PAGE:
This is the second Richard Thomas story I’m reviewing in two days and this one had to be one of the most macabre and unique looks at writing. It’s called “Stephen King Ate My Brain” and is literally about Stephen King eating the narrator’s brain. At the same time, it’s also a wittily dark commentary on inspirations and the writing life. The narrator is given a Faustian deal, only it’s not his soul at stake, but a piece of his brain. In the story, King has an appetite for neurons. To quote directly:
He offered me a deal. I could pick any one novel out of the batch, and make it my own, for a cost. It was a guaranteed best seller, he told me more than once, and in return, just a bit of myself. He’d done this many times, he intoned, no worries, nothing to fear. Struggling young writers approached him all the time, there was no shortage of proteins to choose from. I placed the novel in my backpack, and he lay me out on his desk.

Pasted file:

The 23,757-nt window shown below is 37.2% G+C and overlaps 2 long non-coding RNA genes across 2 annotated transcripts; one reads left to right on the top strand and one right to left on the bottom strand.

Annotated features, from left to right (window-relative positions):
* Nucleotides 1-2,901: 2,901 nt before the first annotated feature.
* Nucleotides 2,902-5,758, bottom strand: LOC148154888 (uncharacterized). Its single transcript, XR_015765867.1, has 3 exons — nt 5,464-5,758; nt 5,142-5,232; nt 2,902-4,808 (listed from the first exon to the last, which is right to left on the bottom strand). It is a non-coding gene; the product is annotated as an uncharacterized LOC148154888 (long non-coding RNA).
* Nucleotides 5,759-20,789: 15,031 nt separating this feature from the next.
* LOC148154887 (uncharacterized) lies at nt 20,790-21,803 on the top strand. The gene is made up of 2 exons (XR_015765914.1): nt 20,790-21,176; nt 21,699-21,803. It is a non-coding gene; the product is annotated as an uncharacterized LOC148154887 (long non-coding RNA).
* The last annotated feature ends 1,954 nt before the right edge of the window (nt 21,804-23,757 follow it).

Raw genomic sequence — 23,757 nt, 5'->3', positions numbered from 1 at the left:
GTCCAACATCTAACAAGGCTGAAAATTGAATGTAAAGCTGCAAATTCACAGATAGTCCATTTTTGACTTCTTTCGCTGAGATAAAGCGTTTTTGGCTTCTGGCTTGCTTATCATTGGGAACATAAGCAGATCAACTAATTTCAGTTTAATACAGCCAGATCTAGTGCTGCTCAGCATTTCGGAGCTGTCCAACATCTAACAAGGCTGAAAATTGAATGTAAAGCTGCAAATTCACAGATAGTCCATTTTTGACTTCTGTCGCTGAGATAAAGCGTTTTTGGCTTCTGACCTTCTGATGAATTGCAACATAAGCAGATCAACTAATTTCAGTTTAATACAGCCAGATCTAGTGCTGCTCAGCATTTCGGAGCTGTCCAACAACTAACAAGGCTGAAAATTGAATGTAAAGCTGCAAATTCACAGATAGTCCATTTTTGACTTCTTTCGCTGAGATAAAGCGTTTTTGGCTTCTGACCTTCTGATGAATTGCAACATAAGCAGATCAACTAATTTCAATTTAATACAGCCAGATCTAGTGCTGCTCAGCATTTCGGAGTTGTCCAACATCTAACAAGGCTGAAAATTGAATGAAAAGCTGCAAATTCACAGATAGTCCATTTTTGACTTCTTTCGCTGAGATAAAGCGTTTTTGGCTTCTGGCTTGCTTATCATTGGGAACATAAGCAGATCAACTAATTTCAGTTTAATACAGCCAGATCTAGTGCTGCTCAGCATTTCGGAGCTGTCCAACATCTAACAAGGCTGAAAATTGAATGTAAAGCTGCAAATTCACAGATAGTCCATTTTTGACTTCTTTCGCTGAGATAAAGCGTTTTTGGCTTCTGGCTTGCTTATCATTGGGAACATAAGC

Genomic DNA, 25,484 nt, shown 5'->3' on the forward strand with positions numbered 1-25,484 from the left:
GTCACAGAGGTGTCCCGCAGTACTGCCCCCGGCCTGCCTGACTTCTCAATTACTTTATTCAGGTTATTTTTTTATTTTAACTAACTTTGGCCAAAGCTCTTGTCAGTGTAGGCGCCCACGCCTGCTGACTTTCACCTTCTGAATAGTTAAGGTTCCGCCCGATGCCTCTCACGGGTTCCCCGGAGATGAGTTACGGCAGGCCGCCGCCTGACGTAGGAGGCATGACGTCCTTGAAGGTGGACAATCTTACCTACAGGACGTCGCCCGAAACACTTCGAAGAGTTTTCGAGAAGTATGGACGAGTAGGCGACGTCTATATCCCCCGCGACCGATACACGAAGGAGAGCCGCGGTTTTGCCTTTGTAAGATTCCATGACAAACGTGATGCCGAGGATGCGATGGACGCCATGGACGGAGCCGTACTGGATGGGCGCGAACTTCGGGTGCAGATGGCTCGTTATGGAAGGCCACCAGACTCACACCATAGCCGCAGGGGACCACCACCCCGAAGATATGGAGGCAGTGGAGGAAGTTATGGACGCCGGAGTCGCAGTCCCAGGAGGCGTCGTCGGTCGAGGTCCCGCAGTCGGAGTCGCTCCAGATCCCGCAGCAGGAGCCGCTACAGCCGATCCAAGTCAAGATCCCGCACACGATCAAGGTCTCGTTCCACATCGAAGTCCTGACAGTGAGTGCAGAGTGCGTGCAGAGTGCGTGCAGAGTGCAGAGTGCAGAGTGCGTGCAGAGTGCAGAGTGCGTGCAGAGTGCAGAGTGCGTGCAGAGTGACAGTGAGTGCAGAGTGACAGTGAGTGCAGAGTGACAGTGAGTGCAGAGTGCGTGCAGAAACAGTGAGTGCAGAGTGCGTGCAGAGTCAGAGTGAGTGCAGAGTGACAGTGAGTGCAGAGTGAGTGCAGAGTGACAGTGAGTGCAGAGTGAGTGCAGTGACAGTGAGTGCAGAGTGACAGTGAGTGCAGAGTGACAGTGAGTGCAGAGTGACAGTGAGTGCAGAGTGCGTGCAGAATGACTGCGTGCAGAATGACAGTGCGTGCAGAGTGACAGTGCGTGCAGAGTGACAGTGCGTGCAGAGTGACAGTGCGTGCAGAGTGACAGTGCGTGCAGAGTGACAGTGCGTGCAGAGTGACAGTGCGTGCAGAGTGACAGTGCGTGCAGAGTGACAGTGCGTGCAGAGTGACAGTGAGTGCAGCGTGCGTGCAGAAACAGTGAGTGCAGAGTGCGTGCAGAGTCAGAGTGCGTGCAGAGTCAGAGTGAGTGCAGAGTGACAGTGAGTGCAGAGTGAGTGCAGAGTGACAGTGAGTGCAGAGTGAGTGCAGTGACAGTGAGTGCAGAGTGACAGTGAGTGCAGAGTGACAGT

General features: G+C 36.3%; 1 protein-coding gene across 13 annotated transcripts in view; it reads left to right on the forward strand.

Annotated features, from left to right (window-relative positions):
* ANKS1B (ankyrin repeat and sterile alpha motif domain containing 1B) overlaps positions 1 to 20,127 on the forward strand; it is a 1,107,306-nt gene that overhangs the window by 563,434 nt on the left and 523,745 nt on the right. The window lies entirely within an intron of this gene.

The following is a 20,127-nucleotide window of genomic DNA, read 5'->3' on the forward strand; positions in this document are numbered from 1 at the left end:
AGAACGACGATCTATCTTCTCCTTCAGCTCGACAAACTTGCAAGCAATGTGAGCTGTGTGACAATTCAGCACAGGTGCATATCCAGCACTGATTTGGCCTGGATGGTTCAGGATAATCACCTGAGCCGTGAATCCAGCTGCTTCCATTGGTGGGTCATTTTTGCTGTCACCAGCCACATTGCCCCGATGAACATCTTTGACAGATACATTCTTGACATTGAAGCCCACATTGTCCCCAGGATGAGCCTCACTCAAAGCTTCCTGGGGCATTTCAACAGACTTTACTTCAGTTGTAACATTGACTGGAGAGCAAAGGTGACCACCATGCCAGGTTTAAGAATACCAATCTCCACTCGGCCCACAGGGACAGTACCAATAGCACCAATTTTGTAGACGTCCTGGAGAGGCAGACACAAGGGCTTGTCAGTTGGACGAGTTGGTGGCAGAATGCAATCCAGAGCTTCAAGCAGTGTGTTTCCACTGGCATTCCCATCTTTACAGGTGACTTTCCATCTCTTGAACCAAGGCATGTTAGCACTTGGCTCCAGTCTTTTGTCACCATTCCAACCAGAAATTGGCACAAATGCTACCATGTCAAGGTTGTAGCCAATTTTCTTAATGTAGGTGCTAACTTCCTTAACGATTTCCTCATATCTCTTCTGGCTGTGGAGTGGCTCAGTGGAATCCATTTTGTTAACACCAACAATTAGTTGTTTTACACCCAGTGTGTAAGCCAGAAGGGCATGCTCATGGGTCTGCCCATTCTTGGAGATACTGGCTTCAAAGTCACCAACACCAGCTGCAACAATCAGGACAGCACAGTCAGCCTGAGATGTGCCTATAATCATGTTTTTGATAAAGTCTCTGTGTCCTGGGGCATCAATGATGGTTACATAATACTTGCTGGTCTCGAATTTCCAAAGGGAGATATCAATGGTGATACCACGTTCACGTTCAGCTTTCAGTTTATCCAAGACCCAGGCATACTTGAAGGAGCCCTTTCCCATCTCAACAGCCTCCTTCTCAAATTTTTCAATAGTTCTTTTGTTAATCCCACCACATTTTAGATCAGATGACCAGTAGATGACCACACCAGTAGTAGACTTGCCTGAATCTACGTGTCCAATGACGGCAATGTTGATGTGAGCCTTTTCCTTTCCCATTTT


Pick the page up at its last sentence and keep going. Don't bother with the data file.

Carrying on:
“No worries, son, I’ve done this lots of times.”
What’s scary on one level about this story is that I could easily see writers agreeing to this. Not literally or physically (though even that’s a possibility), but on a mental level. At the same time, it’s also a warning against influence, imitation, and yearning too much for the success of others. There are no shortcuts to great writing. Not even a deal with Stephen King could change that. Well, maybe.
You can check out the story in full below or read the collection where it’s from, Staring into the Abyss.